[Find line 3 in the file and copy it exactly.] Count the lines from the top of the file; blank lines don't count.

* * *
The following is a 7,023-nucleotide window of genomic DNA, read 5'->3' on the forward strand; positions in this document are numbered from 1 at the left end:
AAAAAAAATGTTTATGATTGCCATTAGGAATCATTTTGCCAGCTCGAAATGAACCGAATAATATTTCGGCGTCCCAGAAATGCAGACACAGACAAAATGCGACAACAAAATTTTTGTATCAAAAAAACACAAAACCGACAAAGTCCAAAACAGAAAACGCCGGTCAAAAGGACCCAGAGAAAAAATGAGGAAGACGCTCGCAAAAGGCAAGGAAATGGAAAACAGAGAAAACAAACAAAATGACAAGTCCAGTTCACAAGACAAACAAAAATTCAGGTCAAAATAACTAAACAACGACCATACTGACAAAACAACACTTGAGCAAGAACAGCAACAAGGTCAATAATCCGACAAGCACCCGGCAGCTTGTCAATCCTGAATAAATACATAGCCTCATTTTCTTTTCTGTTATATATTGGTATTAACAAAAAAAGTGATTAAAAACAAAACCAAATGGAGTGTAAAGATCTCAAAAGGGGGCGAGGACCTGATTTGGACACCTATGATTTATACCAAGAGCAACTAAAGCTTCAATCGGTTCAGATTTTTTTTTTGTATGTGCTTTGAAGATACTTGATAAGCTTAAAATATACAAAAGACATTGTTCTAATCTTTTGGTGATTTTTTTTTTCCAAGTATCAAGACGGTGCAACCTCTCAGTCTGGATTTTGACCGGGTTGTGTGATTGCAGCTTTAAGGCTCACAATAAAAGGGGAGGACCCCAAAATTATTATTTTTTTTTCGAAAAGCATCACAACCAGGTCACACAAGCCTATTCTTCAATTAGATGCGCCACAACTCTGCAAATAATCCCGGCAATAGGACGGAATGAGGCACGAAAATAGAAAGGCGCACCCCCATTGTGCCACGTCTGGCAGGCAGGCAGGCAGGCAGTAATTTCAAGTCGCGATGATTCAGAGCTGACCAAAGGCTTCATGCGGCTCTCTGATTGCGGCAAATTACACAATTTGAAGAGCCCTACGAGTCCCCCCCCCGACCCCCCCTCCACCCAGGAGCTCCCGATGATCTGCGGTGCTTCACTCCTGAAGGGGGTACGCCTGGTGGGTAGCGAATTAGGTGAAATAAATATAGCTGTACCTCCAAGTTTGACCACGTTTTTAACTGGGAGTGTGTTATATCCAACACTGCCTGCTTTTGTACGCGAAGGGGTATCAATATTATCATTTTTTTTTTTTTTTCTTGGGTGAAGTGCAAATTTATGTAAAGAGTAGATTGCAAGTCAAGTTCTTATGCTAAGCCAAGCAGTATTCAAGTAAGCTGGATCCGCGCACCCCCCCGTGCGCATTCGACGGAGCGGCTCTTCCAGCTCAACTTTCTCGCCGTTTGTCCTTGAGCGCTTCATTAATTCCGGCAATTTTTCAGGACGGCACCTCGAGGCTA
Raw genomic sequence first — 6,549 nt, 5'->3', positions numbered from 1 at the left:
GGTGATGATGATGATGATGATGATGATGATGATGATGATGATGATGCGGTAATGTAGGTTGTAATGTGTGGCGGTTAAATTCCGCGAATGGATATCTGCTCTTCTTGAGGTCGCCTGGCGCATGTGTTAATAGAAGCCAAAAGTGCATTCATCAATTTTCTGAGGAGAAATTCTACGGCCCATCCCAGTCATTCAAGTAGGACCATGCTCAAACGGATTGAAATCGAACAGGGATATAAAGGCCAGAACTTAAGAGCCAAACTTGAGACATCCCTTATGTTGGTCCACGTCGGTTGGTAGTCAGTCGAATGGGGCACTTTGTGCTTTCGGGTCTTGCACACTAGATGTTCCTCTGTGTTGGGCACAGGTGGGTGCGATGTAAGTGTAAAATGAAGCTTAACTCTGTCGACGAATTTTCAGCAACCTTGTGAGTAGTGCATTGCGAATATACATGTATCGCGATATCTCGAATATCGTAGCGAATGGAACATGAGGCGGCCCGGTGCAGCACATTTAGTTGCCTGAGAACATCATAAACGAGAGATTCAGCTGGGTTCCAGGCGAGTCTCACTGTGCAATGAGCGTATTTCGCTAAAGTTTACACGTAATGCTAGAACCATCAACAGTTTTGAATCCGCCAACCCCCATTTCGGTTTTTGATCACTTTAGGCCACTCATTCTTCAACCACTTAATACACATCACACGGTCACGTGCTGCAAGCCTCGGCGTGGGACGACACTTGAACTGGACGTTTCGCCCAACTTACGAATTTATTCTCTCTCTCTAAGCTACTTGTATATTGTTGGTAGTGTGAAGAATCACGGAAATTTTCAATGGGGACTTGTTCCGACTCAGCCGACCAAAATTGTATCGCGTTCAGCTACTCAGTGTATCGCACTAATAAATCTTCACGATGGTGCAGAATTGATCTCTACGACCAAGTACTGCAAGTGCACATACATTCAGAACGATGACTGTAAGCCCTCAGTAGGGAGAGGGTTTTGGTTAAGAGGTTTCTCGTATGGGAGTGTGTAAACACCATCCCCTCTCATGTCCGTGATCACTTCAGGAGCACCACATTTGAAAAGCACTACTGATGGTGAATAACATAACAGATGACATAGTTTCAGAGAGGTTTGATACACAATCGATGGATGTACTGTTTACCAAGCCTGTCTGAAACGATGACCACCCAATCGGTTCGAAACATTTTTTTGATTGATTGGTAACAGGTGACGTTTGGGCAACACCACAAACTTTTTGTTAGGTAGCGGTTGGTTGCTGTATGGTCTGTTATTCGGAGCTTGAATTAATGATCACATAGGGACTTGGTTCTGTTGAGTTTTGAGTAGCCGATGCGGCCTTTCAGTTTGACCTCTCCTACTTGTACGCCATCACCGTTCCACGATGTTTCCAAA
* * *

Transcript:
Raw genomic sequence first — 6,549 nt, 5'->3', positions numbered from 1 at the left: